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NEWS AND RECORD: GUILFORD COUNTY PROGRAM WORKS TO REDUCE OPIOID-RELATED DEATHS, PROVIDE SUPPORT

On March 8, 2018, Andre L. Taylor wrote about the Guilford County Solution to the Opioid Problem program in the News & Record: 

“Last year, the county saw more than 100 deaths related to opioids, according to Guilford County EMS. In another 700 instances, opioid overdoses were caught in time to be “reversed,” which is usually done by administering a drug called Narcan. Through February, there have been 173 opioid overdoses in Guilford County, with 12 opioid-related deaths.

“On Thursday, officials gathered in Greensboro to announce a possible local solution to the epidemic.

“Stakeholders involved with the Guilford County Solution to the Opioid Problem program introduced the initiative on the campus of UNC-Greensboro.

“The program, GCSTOP, focuses on following up with people who have overdosed on opioids and are looking for help. Addicts can call GCSTOP to arrange a meeting with someone who can walk them through the process to get treatment or counseling.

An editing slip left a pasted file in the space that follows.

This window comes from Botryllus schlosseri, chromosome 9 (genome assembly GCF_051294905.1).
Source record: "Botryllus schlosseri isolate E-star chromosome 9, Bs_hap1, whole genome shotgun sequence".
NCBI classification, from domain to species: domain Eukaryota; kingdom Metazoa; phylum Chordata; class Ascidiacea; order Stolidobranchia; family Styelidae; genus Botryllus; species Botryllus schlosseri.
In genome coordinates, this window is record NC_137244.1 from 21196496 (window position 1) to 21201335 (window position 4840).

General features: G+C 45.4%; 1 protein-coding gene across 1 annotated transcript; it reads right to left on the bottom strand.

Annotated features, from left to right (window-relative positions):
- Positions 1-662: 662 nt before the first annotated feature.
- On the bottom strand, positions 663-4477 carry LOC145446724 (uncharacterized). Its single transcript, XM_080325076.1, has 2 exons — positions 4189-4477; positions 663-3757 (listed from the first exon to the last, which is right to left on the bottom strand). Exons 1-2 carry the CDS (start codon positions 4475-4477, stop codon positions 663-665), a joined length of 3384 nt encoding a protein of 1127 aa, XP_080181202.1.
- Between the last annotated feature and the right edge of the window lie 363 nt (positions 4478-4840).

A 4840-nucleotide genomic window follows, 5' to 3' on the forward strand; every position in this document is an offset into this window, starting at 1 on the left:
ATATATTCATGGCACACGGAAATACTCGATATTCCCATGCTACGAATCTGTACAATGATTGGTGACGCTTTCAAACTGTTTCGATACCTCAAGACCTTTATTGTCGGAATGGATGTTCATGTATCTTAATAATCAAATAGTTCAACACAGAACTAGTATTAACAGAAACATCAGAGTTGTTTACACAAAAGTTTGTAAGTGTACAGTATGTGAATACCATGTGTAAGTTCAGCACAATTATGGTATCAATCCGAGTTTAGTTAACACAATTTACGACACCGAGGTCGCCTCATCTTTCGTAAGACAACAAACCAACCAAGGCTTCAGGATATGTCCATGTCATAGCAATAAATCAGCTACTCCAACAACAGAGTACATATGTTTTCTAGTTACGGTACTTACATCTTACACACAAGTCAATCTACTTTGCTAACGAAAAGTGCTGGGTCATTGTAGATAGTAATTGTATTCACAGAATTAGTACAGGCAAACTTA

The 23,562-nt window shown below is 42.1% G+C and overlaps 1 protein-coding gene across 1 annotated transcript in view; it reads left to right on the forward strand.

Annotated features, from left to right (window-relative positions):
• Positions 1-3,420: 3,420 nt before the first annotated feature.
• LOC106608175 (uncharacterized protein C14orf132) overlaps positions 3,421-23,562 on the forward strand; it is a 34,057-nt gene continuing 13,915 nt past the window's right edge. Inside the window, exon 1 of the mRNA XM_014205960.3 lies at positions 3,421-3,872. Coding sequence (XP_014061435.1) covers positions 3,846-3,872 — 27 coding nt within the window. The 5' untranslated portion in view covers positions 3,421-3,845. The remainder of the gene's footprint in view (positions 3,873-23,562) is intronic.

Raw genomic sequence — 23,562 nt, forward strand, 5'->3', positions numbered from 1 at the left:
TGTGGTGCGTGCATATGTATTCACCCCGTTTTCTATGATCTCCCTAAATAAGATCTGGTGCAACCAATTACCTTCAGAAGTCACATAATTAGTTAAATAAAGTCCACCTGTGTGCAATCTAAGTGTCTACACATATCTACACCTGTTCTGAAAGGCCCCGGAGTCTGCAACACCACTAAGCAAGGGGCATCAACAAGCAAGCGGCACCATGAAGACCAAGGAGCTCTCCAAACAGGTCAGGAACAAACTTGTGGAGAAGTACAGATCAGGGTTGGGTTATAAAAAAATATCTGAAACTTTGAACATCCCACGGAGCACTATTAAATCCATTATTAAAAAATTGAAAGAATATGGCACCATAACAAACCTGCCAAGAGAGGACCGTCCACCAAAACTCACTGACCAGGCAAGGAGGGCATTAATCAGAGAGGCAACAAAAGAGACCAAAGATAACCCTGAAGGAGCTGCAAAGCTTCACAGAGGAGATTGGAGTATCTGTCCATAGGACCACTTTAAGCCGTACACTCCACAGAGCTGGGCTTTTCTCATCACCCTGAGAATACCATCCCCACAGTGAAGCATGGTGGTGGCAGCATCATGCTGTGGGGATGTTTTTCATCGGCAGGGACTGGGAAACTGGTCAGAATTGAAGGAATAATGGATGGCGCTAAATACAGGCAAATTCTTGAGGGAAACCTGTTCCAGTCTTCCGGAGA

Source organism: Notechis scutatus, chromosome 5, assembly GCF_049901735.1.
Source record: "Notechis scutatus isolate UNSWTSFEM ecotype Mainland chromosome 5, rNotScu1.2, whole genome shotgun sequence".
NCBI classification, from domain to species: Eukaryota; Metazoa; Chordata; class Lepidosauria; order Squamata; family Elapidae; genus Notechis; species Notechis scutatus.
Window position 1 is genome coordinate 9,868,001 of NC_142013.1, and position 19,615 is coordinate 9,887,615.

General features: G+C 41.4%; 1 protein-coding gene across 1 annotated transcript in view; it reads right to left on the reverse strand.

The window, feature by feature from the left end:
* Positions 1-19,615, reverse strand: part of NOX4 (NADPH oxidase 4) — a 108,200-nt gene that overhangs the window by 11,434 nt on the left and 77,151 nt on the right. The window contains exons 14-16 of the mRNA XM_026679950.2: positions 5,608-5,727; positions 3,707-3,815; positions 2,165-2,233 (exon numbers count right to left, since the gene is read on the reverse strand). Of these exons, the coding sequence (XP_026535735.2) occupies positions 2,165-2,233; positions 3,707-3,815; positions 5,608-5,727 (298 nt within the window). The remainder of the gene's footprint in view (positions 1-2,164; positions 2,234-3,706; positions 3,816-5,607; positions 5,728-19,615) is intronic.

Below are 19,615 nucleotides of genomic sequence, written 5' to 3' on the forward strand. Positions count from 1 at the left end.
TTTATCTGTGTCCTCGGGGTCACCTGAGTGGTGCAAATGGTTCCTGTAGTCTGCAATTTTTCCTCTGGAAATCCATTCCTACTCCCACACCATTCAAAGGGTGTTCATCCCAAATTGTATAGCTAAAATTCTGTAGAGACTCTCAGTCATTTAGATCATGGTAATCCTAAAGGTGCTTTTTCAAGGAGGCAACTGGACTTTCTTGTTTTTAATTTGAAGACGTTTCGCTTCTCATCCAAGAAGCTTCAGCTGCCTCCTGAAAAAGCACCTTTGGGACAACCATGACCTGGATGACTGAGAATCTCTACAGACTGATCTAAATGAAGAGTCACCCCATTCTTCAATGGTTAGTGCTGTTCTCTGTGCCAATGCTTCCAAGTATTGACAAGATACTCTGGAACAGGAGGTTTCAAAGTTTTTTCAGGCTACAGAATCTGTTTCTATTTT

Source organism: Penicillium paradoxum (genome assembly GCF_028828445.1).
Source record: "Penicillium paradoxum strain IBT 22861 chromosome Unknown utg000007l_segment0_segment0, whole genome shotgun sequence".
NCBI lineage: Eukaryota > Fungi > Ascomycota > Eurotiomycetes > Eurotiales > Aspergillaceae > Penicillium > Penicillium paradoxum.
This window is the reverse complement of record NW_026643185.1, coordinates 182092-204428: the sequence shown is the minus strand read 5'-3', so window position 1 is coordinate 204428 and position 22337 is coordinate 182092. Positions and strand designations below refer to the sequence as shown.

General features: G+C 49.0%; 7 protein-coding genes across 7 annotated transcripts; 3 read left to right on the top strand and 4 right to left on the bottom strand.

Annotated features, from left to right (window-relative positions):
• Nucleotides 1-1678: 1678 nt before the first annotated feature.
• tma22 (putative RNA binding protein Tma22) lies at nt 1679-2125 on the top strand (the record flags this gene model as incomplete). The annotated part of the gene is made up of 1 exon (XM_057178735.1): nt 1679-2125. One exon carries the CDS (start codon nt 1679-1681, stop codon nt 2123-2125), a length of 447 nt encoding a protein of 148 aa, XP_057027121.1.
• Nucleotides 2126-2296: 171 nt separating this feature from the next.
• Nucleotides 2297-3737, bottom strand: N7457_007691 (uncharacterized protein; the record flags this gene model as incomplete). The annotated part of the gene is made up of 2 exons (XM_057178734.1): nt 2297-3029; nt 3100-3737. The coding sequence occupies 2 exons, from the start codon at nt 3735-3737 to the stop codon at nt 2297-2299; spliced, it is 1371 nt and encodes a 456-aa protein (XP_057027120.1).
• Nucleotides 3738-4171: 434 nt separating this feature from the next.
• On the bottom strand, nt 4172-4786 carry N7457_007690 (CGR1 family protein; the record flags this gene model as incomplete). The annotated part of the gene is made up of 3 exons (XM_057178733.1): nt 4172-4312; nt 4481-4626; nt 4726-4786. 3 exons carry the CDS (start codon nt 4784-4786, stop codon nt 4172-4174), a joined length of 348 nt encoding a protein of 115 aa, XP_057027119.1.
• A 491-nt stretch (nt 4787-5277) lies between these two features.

“Stephen Sills, one of the founders of GCSTOP, said the program is necessary in the fight against opioid addiction because it focuses on getting rid of the stigma that comes with being an addict and strengthens relationships with those who can help.

“‘In 2018, we want to reduce opioid-related deaths in Guilford County by 20 percent,’ said Sills, director of the Center for Housing and Community Studies at UNCG. ‘It’s an obtainable goal.'”

Read the full story here.

PROGRAM TAKES NEW APPROACH TO FIGHTING OVERDOSES IN GUILFORD COUNTY

On March 9, 2018, Carly Flynn Morgan covered GC STOP, for WFMY News 2: 

“GCSTOP gives first responders and hospital personnel new tools to help addicts. Those who have overdosed will receive a recovery kit including Narcan and information about a 24-hour hotline which connects the addict to a survivor in recovery. With the addict’s permission, EMS or hospital personnel forwards their contact information to the program and a survivor contacts them rapidly and repeatedly with support and information about treatment.”

Read the full story here.

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